Endgame is firmly committed to transparency regarding our product’s capabilities, and believe security vendors need to abide by the values of integrity and transparency. As we’ve written previously, openness and transparency are essential to improved security. Part of this commitment includes participation in third-party testing. Of course, these tests do not come without specific assumptions and limitations. For instance, the testing occurs in a controlled environment and does not specifically capture the nuances of a sentient adversary or targeted attacks. Tests also only reflect a snapshot in time as opposed to the drastically changing threat landscape.

Despite these limitations, unbiased third-party assessments provide numerous benefits, including the ability to provide consumers apples to apples comparisons of products based on the the same metrics. In addition, although the tests do not include every threat actor and mode of compromise, they do include many of the most prominent attacker techniques, such as advanced malware, exploits, blended threats, evasion techniques, and even previously unknown threats. By participating in the public NSS tests (and other public evaluations like AV Comparatives, MITRE Assessments, SE Labs’ Malware Test, and the Gartner Magic Quadrant) we allow our customers to decide for themselves what endpoint products they should consider evaluating. Oh, and we 100% believe in our product’s capability to stop targeted attacks.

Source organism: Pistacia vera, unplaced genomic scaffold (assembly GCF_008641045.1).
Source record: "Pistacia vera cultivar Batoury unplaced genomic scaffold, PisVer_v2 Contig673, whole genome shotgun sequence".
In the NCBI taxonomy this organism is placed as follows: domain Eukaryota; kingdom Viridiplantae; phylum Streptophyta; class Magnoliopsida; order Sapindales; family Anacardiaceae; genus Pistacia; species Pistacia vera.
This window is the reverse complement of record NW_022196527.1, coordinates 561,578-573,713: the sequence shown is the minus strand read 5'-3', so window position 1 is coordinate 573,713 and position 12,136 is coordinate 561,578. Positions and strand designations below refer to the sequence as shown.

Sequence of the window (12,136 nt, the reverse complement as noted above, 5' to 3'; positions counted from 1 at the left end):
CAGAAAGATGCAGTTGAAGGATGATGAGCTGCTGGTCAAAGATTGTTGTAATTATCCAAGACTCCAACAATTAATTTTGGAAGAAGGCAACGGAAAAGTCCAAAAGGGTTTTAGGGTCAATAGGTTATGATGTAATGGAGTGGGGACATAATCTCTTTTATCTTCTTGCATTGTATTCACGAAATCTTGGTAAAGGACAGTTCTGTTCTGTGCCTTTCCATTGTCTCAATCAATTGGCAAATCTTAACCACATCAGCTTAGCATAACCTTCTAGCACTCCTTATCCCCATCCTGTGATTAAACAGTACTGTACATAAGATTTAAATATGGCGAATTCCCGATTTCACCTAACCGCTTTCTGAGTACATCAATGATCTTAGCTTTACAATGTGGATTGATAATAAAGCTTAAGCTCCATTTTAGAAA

How Did Endgame Do?

Endgame performed outstanding in its first public NSS Labs test. Endgame received the highest possible rating NSS provides. Overall, Endgame blocked over 95% percent of the threats tested. This percentage included stopping 100% of email delivered malware (or phishing attacks), one of the most common attack vectors. Endgame also stopped 100% of the evasion attempts, techniques cybercriminals deploy to disguise and/or modify attacks in order to avoid detection by security products. In addition, Endgame stopped 100% of attacks while the endpoint was disconnected from the enterprise environment, proving the value of the Endgame autonomous agent and its ability to protect endpoint users regardless of location. As a comparative point, the average prevention rate of the 20 security products tested was approximately 88%.